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Winchester BID confident over vote on its future
12:20pm Friday 6th April 2012 in Winchester
A Winchester business association hopes to get the vote later this year to enable it to carry on its work on behalf of city centre traders.
The Business Improvement District (BID) says it is confident it will return for another term, when it faces a vote on its future this autumn.
Its members will vote during September and October whether to continue the BID for another five years.
For it to succeed more than 50 per cent of members must vote in favour, as must more than half of the highest ratepayers.
BID executive director Chris Turner, speaking at the AGM of the BID, said: “It’s a very key period for us and we need to win the vote because if we do not, we stop. It is as simple as that.”
He added that should the BID continue, plans were in place to reduce its levy on members from 1.68 per cent to 1.5 per cent.
Funds raised by the levy are ringfenced to provide improvements to the retail environment in the city centre.
Prof Turner said: “These are troubled times and it’s difficult for some of our members paying the levy. If we can provide the services we do now at 1.5 per cent, we should try to do that.
“My belief is we can earn a bit more money through the BID. Opportunities are there, we just haven’t exploited them yet.”
Prof Turner said the BID planned to use cash reserves of around £70,000 to underpin the reduction in levy to ensure services continued to operate at the same level.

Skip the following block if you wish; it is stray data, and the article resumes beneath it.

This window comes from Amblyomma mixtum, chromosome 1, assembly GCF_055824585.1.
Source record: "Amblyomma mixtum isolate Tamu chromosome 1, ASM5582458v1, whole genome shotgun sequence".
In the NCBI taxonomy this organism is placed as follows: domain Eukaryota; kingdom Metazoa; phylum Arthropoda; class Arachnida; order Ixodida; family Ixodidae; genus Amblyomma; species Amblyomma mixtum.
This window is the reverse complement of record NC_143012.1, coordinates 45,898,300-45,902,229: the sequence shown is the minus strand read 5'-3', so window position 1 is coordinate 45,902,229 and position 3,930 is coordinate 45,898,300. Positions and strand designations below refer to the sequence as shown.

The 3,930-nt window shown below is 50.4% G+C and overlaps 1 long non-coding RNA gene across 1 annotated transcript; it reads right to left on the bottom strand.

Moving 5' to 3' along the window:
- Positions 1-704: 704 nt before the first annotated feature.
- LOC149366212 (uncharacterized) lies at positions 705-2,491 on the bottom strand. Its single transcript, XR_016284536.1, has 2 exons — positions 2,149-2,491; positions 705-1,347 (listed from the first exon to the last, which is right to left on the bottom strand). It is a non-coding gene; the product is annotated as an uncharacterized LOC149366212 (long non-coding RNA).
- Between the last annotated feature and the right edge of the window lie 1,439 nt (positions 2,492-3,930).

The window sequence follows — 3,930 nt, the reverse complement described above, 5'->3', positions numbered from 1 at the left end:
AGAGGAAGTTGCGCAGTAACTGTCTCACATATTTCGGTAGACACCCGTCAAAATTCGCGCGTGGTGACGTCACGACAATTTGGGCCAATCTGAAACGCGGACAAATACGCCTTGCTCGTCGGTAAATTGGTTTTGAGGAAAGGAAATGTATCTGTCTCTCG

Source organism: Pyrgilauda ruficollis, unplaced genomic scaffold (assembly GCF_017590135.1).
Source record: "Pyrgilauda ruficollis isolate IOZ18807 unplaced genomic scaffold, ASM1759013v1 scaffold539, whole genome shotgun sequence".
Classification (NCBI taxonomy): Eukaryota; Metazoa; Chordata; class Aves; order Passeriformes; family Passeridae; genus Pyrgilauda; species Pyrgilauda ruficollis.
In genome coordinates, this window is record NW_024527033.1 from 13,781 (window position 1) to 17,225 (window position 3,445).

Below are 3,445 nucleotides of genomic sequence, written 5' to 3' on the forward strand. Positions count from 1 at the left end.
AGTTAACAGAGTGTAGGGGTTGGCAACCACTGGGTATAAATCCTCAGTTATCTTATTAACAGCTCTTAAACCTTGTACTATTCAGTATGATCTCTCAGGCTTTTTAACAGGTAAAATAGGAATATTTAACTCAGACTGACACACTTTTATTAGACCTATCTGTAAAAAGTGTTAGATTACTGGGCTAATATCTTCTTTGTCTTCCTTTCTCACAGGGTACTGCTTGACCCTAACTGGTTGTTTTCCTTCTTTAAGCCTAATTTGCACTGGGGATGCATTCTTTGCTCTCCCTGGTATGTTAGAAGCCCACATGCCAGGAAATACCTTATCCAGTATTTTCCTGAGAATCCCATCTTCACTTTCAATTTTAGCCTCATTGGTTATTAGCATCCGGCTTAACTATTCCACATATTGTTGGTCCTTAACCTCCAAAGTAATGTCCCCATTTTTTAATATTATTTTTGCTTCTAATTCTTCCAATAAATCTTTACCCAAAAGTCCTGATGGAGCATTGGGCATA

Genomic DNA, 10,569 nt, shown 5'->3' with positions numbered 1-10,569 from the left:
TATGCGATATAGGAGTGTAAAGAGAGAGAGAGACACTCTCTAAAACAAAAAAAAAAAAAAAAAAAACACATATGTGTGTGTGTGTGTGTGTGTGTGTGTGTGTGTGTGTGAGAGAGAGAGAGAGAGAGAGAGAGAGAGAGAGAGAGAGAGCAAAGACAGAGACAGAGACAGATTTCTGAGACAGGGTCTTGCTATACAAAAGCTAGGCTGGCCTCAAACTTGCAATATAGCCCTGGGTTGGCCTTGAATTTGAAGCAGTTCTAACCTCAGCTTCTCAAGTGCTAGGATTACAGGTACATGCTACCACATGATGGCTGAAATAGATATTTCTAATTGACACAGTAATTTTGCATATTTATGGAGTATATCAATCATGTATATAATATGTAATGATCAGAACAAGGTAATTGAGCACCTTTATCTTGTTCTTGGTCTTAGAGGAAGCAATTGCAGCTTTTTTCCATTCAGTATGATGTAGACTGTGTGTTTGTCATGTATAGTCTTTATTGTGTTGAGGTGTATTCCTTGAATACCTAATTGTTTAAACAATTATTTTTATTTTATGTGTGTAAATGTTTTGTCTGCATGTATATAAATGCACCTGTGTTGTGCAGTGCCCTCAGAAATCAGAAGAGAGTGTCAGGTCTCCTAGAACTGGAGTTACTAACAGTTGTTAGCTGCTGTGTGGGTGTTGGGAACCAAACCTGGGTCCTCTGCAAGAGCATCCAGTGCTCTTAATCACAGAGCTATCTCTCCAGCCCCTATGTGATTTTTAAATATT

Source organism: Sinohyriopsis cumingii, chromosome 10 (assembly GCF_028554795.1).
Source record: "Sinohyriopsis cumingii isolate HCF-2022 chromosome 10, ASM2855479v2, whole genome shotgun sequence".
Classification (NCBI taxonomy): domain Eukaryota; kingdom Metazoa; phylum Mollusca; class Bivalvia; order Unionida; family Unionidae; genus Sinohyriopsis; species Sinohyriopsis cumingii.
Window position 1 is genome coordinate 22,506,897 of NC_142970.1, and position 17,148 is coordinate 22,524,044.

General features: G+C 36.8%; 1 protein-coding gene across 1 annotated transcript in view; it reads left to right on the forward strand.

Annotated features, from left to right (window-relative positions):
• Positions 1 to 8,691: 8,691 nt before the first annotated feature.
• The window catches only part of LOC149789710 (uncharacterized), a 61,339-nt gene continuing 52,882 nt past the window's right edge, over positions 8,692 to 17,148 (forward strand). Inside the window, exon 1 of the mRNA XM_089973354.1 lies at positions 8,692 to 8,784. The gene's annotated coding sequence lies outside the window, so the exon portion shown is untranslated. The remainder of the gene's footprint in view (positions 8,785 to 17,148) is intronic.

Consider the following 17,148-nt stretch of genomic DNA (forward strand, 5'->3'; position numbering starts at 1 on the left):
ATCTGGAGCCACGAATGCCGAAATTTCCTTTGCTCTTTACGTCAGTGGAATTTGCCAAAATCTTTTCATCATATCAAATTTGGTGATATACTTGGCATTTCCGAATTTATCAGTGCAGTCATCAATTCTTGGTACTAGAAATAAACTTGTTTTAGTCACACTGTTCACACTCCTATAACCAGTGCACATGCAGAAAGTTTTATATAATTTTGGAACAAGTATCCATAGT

Should the BID not win another term, some of the reserves would be redistributed among members.
He added the organisation had a small surplus of £10,000 from the past financial year.
Jeremy France, chairman of the BID board of directors, said the organisation had delivered a number of benefits to Winchester over the past five years, including increasing footfall and making the city more attractive with Christmas lights and hanging basket displays.
Prof Turner added the BID wanted to extend its coverage to College Street, Kingsgate and Cathedral Close, after receiving interest from businesses in that area.
The city council and Hampshire Police have both backed the BID in its efforts to secure a second term.
Meanwhile, Stuart Simmonds, owner of jewellery store All That Glitters in the High Street, criticised the relocated street market at the AGM.
The market moved from Middle Brook Street to the High Street last summer and has helped increase footfall in the city, according to business bosses.
But Mr Simmonds said: “From my point of view the markets sell things I do, and I do not see what advantage there is in having the stalls.
“If there is money to be spent in the High Street, then surely that money should be spent in shops in general.”
Mr Simmons also said the market restricted pedestrian space in the narrow High Street at peak times.
He said: “We have one of the most beautiful high streets in the country and we have these stalls in the middle of a very narrow street.
“When you are out on a Saturday it is like you are standing in Wembley Way on cup final day.”
Prof Turner said the BID was working closely with the city council to solve problems between traders and the markets, and was trying to reduce the days the markets operate by one per week.
Prof Turner added: “When the markets arrived we were extremely opposed to them. We were irked that they were planted in front of some of our core members.
“But the council have most certainly listened to us and the market is now spread up and down the High Street and there is space between the stalls and the retailers.”
But the market is expected to move should the Silver Hill plans go ahead.